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"We shall probably have occasion to use the word "libertarian"
plenty of times from now on
(Continuity News, June, 1938)."


                Last month we asked for suggestions for a new name for government with limited powers, such as the American continuity demands. The suggestions we made were justly criticised as strange and unfamiliar, and we have as yet to no term to cover the particular ground. However, another term that may partly fill the need has been coming into usethe word "libertarian."
                This word is coming into use to denote advocacy of the supremacy of individual liberties and rights, including the proposition that no government must be allowed to exceed these limits. A libertarian government is essentially a limited government limited by individual rights; the definition not only does not imply majority rule, but definitely implies that all rule, whether majority or minority, is strictly limited to the field of preventing transgressions on the rights of any individuals whatever. This is in opposition to "authoritarian," which implies that the government, whether it represents a majority or not, is supreme and must be obeyed regardless. The idea of authoritarianist democracy, as opposed to libertarianism, is the one current in official circles, who believe that a "head of government," once elected, must not be opposed by anything whatever. The idea is more tersely expressed by Macauley:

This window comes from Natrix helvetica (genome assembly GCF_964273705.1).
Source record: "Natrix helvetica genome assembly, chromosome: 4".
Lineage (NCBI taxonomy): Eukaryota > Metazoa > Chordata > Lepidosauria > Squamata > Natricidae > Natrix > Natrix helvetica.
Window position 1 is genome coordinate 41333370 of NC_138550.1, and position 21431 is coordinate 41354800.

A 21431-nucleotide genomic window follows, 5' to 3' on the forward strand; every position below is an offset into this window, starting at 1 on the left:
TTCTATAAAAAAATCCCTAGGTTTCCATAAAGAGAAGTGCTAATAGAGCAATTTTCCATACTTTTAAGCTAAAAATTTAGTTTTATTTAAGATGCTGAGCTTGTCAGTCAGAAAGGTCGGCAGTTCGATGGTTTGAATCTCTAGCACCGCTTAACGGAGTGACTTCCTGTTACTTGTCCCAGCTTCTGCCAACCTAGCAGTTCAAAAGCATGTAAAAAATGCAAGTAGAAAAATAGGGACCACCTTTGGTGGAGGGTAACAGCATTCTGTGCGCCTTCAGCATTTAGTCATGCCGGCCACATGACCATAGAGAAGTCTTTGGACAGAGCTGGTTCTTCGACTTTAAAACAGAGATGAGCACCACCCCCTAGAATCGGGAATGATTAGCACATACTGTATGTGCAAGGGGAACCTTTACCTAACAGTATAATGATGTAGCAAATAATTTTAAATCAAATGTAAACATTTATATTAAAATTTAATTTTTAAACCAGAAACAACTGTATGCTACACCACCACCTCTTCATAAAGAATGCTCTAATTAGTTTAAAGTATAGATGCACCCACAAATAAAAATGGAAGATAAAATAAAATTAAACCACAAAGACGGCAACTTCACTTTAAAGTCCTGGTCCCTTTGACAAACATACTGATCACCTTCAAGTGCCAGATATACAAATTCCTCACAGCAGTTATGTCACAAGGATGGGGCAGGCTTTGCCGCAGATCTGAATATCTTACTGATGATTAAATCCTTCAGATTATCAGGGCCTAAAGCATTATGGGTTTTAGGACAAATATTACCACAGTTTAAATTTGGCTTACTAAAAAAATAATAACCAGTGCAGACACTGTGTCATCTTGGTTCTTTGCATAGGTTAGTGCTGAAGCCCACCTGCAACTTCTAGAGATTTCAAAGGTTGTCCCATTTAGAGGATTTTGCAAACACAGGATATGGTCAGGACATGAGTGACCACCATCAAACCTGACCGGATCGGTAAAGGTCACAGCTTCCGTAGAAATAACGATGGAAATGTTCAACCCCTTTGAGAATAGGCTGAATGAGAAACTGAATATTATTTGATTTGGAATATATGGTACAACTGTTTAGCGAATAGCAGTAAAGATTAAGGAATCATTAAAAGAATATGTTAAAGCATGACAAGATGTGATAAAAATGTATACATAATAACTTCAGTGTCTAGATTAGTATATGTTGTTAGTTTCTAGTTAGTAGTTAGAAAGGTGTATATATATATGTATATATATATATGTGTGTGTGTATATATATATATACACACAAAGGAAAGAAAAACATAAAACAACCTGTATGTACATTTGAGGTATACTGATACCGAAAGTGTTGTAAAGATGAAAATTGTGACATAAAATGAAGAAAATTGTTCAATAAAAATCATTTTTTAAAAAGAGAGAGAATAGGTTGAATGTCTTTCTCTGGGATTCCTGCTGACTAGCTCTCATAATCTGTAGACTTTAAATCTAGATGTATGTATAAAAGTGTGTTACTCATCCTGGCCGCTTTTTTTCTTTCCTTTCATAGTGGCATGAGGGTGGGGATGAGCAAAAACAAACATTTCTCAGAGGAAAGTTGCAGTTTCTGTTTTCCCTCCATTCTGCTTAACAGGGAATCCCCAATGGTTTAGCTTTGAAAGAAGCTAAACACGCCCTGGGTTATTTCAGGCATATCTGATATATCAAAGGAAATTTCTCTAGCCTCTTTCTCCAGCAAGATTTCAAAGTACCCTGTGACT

"Then choose we a Dictator,
    Whom all men shall obey."

                We shall probably have occasion to use the word "libertarian" plenty of times from now on. But the more general idea of limited government is still without a good name. The word "democracy" is useless because abused.


[No copies found thus far.]



"Esther and I were glad to see your copy of the Libertarian."―Letter from Julius Eichel, Monday, March 6, 1944

"I am sending you the latest, and last, issue of The Libertarian. You will see from it that the nature of the VUSP is changing, and it is withdrawing from political controversy. I have always hated politics in general, and am coming to the conclusion that pacifist politics is as poisonous as any other variety of politics."Letter to Eichel, Saturday, March 25, 1944.




Thursday, August 12, 1943


We are grateful to David Sachs for calling our attention to a book

by Charles T. Sprading with the word 'libertarian'.

  Liberty and the great libertarians :
an anthology on liberty, a hand-book of freedom /
Charles T Sprading


English Book 1 p.l., [5]-540, [3] p. ; 20 cm.
Los Angeles : Published for the author, 1913